NEW YORK (AP) — Daniel Aaron, a founding scholar and ambassador of American studies who explored and explained his country through books, essays and diplomatic missions and helped preserve the literary canon as the first president of the Library of America, has died.
Aaron, who received a National Humanities Medal in 2010, died Saturday at age 103 at Mount Auburn Hospital in Cambridge, Massachusetts, according to his son, Paul Aaron. Daniel Aaron had been admitted a week earlier for breathing problems.
"He was active intellectually, right to the end," Paul Aaron told The Associated Press on Tuesday.
He was a professor emeritus at Harvard University, where even at age 100 he worked daily in his office. But, unofficially, he was the foremost "Americanist," a self-described "practitioner of things American." A child of Russian immigrants, Aaron's long life was a quest to learn the new world and share his knowledge. He traveled from Eastern Europe to South America and wrote such influential books as "Men of Good Hope," profiles of left-wing writers and thinkers in the U.S.; and "The Unwritten War," a critical review of Civil War literature and how writers confronted racial prejudice.
His most lasting contribution to American letters was likely the Library of America, established in 1979 — through public and private grants — as an answer to France's Pleiade series of elegant volumes of classic texts. The project was first suggested by critic Edmund Wilson in the early 1960s.
Aaron, editor Jason Epstein and others wanted to ensure that major American books and authors remained available, affordable and in worthy condition by publishing hardcover volumes with shiny black covers, acid-free paper and ribbons to keep place. Releasing a handful of books each year, the library now has more than 200 works, including writings by the founding fathers, 19th century standards by Herman Melville and Mark Twain and contemporary giants such as Philip Roth and John Ashbery.
Aaron, president of the library until 1988, lived long enough to witness more than one-third of his country's history. He had first-hand memories of every presidential administration from Woodrow Wilson's through Barack Obama's and every foreign conflict from World War I to the war in Iraq. He was a boy in Los Angeles when the movies were still silent. As a young instructor at Harvard, he gave a "so-so" grade for a test submitted by then-undergraduate John F. Kennedy.
In his memoir "The Americanist," published in 2007, Aaron identified himself as a "father seeker, hungry for acceptance, eager to slough off his Jewish identity and to melt into the larger America." Aaron's citation upon receiving the Humanities medal praised him as "an Americanist of both mind and heart" and for "a career unhindered by academic and political boundaries."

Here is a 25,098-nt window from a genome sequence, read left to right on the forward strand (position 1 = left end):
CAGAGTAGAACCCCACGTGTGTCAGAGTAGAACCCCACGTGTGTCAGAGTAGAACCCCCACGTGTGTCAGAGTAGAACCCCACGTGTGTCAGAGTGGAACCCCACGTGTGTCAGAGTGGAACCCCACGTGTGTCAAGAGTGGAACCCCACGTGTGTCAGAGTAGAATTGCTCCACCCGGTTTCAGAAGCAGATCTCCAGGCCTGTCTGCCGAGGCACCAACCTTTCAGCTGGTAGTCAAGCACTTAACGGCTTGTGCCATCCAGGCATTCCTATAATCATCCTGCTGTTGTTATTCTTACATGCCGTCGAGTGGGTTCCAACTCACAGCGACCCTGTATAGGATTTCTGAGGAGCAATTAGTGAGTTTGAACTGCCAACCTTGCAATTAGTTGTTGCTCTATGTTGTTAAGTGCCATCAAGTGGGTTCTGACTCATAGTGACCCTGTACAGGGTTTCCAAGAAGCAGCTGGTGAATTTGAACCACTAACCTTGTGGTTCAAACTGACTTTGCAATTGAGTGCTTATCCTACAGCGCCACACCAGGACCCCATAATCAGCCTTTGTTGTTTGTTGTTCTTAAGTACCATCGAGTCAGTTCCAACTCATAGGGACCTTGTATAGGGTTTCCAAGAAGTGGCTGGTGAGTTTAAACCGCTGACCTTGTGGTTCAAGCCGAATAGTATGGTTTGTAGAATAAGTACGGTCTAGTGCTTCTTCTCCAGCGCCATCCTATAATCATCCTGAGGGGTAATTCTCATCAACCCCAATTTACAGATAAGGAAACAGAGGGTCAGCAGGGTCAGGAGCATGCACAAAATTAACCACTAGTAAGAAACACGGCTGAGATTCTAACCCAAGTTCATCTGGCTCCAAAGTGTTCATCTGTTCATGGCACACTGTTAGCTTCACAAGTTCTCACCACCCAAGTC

One of five siblings, Aaron was born in Chicago in 1912, spent part of his childhood in Los Angeles, and moved back to his hometown after the death of his parents: His mother died when he was 8, his father a year later. Growing up, his primary education was Chicago itself, its stockyards and ethnic neighborhoods. But at the University of Michigan, he first read Henry James and Virginia Woolf and heard William Butler Yeats read from his poetry. In graduate school, Harvard, Aaron was among the first to complete a new program of study, American civilization, a melting pot of "history, literature, art and politics."
Throughout the Cold War, Aaron traveled as a visiting scholar, in Poland and in Uruguay, in China and the Soviet Union. He was a liberal anti-Communist equally opposed to the Vietnam War and the Eastern bloc, and sometimes in conflict with his own government. In "The Americanist," he remembered lecturing in Finland about the misperceptions of American students, only to screen a United States Information Agency documentary that reinforced the same stereotypes.
There was nothing complacent about his travels or his scholarship, which tracked the breaks and connections between literary and social outlooks and questioned the most expansive and insular minds. For "Men of Good Hope" and "Writers On the Left," he interviewed ex-radicals and true believers, from former New Masses editor Max Eastman to author Michael Gold, who drank wine with Aaron and spoke hopefully of a workers' Utopia in China.
"Dad was interested in outcasts, in people estranged from society," Paul Aaron said.
His other books included "Cincinnati, Queen City of the West" and "The United States," a popular textbook co-authored with William Miller and Richard Hofstadter. He also edited the private notes of Arthur Crew Inman, an eccentric and reclusive would-be poet, into "The Inman Diary," for which Aaron read through and condensed more than 150 bound volumes.
Aaron's wife of more than 60 years, Democratic Party activist Janet Aaron, died in 2003. They had three sons.